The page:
2. Let kids keep up with where you are and where you’re going next. Give kids a state or U.S. map to help them keep track of your family’s movements. This is a great activity because it helps your kids learn to read maps and keeps them involved while you’re traveling. It also gives kids an idea of how much traveling will be required and how much time your trip will take.

3. Bring along a variety of music and books your kids will enjoy. Kids will enjoy listening to their favorite music or reading their favorite books on road trips. Ragweed, Bear on a Bike, and On the Go are a few books that directly relate to traveling, which children may find interesting since they will be on a road trip themselves. Remember to put music and books on an electronic device for kids to enjoy if you want them to use headphones or want to avoid bringing along a lot of extra books.

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4. Tell stories or talk about where you’re going and what your kids will enjoy there. Use your road trip as a reason to talk with your family. Ask kids what they’re looking forward to during the holidays or what they want to accomplish in the coming year. You can also tell your kids stories from your childhood or talk to them about your destination and what they can expect to do there.

5. Pack your kids’ favorite toys and other activities that will entertain them. Having their favorite toys with them will keep your kids engaged and will also give them a sense of security if they’re going somewhere unfamiliar. Bring along stuffed animals to help comfort younger kids. Activities that let children write and draw, such as the Do Art Travel Easel and Doodle Roll® with Writing Board, are also great items to bring along on your holiday road trip.

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We hope you enjoyed reading our 12 Days of Learning blog posts. Be on the lookout for more fun activities and helpful resources in the coming weeks.

Happy Holidays!

12 Days of Learning | Day 2: Christmas in Other Countries

2 Dec

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The holiday season is a great time to teach kids about diversity and how to appreciate differences. Research the ways people celebrate Christmas in other countries and then share what you find with your kids this holiday season. Children will love learning about how other people celebrate Christmas because it is something they can relate to and will find interesting. Here are a few facts from TLC’s Christmas Guide to help you get started:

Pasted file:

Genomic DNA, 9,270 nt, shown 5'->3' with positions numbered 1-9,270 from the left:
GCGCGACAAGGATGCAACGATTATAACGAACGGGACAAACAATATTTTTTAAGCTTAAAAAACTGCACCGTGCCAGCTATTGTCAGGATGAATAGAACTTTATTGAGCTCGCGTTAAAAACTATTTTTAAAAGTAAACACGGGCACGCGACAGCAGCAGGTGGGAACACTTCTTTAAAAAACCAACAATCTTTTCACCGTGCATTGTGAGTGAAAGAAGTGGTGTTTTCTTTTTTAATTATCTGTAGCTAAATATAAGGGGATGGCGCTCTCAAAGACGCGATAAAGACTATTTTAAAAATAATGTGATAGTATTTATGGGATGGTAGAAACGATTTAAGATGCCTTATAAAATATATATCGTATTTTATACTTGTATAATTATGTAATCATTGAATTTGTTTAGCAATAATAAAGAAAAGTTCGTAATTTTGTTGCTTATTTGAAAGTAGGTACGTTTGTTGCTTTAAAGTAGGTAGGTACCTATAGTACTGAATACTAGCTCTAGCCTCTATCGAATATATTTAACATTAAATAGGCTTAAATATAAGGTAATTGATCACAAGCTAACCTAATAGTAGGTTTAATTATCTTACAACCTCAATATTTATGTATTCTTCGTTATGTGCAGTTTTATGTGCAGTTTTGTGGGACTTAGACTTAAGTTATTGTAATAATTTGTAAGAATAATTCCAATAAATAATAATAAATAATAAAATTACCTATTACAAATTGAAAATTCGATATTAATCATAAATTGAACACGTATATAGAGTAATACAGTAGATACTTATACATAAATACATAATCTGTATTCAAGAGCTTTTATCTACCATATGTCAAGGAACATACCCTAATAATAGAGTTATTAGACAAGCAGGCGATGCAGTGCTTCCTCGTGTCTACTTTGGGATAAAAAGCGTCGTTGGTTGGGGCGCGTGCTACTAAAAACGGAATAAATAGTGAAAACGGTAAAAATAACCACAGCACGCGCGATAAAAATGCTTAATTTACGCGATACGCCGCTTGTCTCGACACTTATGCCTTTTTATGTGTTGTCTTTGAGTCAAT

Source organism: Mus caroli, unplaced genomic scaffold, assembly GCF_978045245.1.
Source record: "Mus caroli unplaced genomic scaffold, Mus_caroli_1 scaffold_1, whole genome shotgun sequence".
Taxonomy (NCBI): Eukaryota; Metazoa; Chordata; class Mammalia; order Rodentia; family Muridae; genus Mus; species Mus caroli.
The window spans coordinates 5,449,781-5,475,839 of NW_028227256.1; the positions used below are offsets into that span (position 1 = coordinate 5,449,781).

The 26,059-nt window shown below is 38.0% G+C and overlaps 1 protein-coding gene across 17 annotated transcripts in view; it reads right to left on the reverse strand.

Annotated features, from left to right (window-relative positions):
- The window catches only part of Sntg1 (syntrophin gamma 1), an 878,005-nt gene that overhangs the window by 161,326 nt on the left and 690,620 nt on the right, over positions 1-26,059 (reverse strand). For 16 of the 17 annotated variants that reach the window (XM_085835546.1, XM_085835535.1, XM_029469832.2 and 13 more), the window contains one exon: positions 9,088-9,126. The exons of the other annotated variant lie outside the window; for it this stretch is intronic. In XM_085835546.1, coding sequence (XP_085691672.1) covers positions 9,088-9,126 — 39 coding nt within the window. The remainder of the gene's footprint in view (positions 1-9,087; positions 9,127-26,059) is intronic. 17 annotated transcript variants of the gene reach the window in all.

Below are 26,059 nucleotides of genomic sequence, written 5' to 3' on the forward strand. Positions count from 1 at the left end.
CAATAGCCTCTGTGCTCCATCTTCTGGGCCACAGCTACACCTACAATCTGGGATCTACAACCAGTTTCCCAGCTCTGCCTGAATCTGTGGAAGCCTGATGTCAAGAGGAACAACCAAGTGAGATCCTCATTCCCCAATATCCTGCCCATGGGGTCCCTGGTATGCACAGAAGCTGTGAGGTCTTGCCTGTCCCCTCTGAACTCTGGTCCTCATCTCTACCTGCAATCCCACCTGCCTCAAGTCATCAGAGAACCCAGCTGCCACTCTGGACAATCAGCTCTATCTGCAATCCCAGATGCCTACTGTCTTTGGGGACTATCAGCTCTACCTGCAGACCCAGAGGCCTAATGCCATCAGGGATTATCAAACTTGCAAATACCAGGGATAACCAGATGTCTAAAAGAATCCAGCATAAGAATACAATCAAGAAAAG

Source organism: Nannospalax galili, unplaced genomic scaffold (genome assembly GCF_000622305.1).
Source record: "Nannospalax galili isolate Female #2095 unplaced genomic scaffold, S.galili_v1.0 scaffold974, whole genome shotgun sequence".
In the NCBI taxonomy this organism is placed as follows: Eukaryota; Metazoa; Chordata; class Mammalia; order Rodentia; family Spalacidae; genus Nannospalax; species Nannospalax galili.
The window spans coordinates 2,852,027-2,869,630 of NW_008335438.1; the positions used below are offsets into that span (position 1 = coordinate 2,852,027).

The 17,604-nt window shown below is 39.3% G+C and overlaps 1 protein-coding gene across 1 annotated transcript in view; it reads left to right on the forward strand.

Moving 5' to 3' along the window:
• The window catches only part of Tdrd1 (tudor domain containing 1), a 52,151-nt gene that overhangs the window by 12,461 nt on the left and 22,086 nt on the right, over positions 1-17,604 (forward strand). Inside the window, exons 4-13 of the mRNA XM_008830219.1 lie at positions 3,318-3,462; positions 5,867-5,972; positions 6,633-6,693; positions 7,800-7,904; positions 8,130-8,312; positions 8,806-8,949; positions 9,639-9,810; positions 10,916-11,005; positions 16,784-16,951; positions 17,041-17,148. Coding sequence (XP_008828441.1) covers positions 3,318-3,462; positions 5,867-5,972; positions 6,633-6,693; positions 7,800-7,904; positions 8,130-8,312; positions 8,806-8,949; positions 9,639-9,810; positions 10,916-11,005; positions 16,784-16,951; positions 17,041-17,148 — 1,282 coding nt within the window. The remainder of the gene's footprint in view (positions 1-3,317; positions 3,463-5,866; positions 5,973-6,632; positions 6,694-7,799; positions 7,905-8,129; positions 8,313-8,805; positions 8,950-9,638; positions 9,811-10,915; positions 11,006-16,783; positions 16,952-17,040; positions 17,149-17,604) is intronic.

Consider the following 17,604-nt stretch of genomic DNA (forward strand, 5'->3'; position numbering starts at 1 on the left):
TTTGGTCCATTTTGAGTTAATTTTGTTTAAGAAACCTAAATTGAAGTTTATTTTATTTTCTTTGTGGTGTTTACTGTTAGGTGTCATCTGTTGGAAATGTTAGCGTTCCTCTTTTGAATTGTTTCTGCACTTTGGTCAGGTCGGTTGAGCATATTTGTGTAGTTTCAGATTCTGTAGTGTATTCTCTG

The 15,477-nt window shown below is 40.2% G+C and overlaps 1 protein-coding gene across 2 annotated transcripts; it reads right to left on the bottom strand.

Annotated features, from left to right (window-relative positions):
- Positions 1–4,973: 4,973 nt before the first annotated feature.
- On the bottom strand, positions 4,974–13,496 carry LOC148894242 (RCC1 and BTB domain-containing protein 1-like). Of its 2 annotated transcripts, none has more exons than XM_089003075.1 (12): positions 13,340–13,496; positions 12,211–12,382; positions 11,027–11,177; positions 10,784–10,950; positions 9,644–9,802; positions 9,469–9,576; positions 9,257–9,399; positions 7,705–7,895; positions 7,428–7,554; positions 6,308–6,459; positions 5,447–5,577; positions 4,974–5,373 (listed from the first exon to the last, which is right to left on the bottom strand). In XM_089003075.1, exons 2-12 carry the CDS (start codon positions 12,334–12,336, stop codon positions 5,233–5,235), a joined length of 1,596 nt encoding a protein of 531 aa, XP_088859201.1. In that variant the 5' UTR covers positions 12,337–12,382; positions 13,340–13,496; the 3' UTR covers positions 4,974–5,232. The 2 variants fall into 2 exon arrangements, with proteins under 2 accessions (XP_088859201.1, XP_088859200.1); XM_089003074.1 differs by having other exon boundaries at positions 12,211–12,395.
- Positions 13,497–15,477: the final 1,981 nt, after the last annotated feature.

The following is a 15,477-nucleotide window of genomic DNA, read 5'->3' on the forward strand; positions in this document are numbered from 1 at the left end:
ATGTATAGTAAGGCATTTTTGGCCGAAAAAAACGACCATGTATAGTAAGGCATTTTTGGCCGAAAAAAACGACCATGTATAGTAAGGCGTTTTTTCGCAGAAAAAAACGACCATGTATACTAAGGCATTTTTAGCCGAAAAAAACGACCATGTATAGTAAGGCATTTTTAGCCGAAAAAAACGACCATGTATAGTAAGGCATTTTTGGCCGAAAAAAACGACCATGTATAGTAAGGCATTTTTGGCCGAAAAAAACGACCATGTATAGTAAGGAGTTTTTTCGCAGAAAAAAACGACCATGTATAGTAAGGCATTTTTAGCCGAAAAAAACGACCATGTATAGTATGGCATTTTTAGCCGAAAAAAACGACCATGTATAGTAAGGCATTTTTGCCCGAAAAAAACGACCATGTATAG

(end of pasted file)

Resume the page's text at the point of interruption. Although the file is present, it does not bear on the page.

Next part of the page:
Did You Know?

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— In China, Christmas trees are called “trees of light” and are decorated with lanterns, flowers, and red paper chains.

— In France, Christmas Day ends with the traditional bûche de Noël, which is a cake made to look like a Yule log.

— In Mexico, homes are decorated with lilies and evergreens during the Christmas season.

— In England, children send letters to Father Christmas by tossing their letters into the fire to help their wishes go up the chimney.

Keep in mind that Christmas is a good time to remind kids that people also celebrate different holidays and have different holiday traditions in the United States. Hanukkah and Kwanzaa, for example, are two holidays you can talk to children about at this time of the year. Here is some basic information about Hanukkah and Kwanzaa from the History Channel to help you get started with your research:

Fast Facts

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Hanukkah is an eight-day holiday celebrated by the Jewish community. Hanukkah usually falls in November or December and is often called the Festival of Lights. The lighting of the menorah, traditional Hanukkah foods (which are fried in oil), playing games, and exchanging gifts are just a few of the ways people celebrate Hanukkah.

Created in 1966 by Dr. Maulana Karenga, Kwanzaa is a seven-day harvest celebration meant to help bring the African-American community together. Singing, dancing, storytelling, poetry reading, African drums, and traditional food are part of the celebrations that start on December 26. The Nguzo Saba, which are seven principles that embody values of African culture, are discussed and celebrated each of the seven nights.

The holidays are a great time to teach your kids about acceptance and diversity, but remember to reinforce what they learn throughout the year. Books, puzzles, and games about diversity will help teach kids about differences and will help them learn that it’s okay to be different.

Check back tomorrow for Day 3 of our 12 Days of Learning!

Happy Holidays!